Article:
Wednesday, July 29, 2009

This is Not My Mother's Wheelchair (Part 2)

So the iBOT story does not have a happy ending...for now.
In December of 2008 I received, along with all the other iBOT owners, a most unwelcome letter. Due to the fact that the iBOT was not selling at an acceptable rate to support the business model, Independence Technology ceased production and sales of the device. Thankfully, they will support the iBOT with service and parts for a period of five years.

The letter indicated that a key reason for the failure of this business was that insurance companies, including the government owned entities like Medicare and Medicaid, were not reimbursing patients for these chairs. Independence Technology has not provided a firm number, but estimates are that they sold only a few hundred iBOTs. I've been all over the country in my iBOT for a year now, and have not yet happened upon another iBOT.

There are a few people, including Dean Kamen the inventor, who are lobbying Congress to rescue the iBOT by having Medicare and Medicaid reimburse qualified patients for the purchase of iBOTs. If Medicare and Medicaid comply then the private insurance companies may follow suit. Even then, there's no guarantee that the parent company of Independence Technology, Johnson & Johnson Inc., will restart the iBOT business. But it seems likely that either Johnson & Johnson or somebody else would jump at the chance to produce this life changing product if sales can be at least partially subsidized by the insurance companies. It's a difficult time to be lobbying the government to spend more money though (or is it, given all the stimulus spending).

In fairness, I should mention that the iBOT is not for everyone. Only a trained clinician can determine if the iBOT is a suitable fit for a particular patient. However, a large portion of the disabled community would be able to take advantage of this wheelchair if it was again available.

The iBOT represents a huge leap in technology. This is not tweaking. This is not optimizing. This is revolutionizing. It puts disabled individuals in a position to function in a world that is still, and will always be, largely inaccessible. The insurance companies have formulas to determine the value of a wheelchair. There are no factors in their equations for the benefits that the iBOT provides. The iBOT breaks the mold, but the insurance companies continue to evaluate it with outdated metrics. The iBOT is not the most expensive wheelchair in the marketplace. Medicare and Medicaid will often reimburse patients for much more expensive chairs- chairs that meet their narrow criteria.

This may be my last iBOT, because they may never be manufactured again, and because my continued disease progression may eventually make it impractical for me to operate one. Until I received the fateful letter, whenever someone stopped me and asked about the chair I spoke to them with as much conviction as the inventor of the iBOT or the CEO of Independence Technology would have. I was a huge advocate, and I spoke from my heart. Several folks questioned me about the iBOT on behalf of loved ones who were wheelchair users, and I felt great satisfaction in revealing this wonderful option to these families.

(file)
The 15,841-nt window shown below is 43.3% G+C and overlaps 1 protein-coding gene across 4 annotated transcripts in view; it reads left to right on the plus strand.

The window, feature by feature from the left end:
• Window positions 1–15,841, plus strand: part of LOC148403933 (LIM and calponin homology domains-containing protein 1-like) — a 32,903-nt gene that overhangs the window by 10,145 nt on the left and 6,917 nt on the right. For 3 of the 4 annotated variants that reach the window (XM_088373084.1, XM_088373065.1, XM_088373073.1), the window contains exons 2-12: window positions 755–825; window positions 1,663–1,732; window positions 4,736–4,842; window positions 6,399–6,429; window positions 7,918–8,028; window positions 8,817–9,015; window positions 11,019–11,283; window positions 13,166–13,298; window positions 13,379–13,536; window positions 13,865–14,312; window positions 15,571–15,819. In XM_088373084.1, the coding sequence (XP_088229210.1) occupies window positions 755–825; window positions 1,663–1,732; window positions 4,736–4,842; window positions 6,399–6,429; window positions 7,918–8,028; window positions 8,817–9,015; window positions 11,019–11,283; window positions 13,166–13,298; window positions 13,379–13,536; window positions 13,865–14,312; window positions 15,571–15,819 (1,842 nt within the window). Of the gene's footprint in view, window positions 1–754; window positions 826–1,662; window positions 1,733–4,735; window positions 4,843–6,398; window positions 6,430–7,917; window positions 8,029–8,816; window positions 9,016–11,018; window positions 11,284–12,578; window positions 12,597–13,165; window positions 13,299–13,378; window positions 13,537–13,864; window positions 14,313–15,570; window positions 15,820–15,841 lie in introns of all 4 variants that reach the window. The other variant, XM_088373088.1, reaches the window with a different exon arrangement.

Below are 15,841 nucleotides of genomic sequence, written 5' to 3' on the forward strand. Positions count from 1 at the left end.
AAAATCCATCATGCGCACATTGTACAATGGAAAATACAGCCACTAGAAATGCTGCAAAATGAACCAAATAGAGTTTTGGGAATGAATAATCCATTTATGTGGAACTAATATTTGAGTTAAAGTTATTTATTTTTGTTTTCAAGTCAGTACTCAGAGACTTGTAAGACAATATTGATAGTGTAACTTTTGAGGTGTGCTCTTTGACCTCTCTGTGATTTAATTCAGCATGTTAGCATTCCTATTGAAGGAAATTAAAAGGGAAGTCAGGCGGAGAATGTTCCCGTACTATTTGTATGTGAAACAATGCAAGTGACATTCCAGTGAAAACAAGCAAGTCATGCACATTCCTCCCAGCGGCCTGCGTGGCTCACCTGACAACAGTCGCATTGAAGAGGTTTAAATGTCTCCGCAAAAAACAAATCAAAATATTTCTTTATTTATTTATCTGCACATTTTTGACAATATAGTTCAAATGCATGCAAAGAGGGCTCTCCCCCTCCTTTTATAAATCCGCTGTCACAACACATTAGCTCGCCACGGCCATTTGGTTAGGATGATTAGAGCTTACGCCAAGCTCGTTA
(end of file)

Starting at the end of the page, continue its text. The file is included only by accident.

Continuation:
Now it's different. I still explain the chair's functions to folks, and tell them how it has changed my life. However, I don't do it with the enthusiasm that I once did, knowing that at some point in the conversation I'll need to explain to them that this device is no longer available. I don't want this to be the last iBOT for me, and for them. I sometimes imagine a day when I’m no longer stopped in the supermarket and asked how the heck I do that- because it just won't be that uncommon to see a wheelchair user zipping through the aisles on two wheels.

Great technological advances are not supposed to go away because of logistics, or red tape, or politics. It will be a tremendous shame if the iBOT just disappears. Here are a few websites and other links about the iBOT, and about the effort to breathe life back into this amazing invention.


  1. What a shame. The ibot sounds like a wonderful device and a real breakthrough. How can people help - who can we write - can organizations like the March of Dimes exert some influence? I'm really enjoing and learning from your blog.

  2. Kay, I don't have a good answer to your question right now, but I am attempted to get one. If I'm successful I'll post my answer here. Dean Kamen is a very busy man...

  3. This chair could be manufactured or custom built by any individual or company with the money and desire. It's humanitarian so the owning company would risk a public relations nightmare if they tried to retain all rights to it. All it needs is a sugar daddy to fund it. This happens to many good products. Usually another company or individual buys all the design rights and engineering data and goes back into production under another name. Is Johnson and Johnson willing to sell it? Maybe they just need an enthusiastic buyer. If not it could be reverse engineered.

  4. Chris, I wish I had more details. I'm trying to get them, but it's not easy. My understanding is that the licensing (patent rights, etc) has reverted back to the inventor, Dean Kamen. I think the technology would be marketable by any number of companies if only the insurance companies would pay for the device. It's hard to market a medical device without support by ins. companies. I think Johnson and Johnson would sell, but nobody will buy unless the ins. situation improves. These are my guesses about what is going on.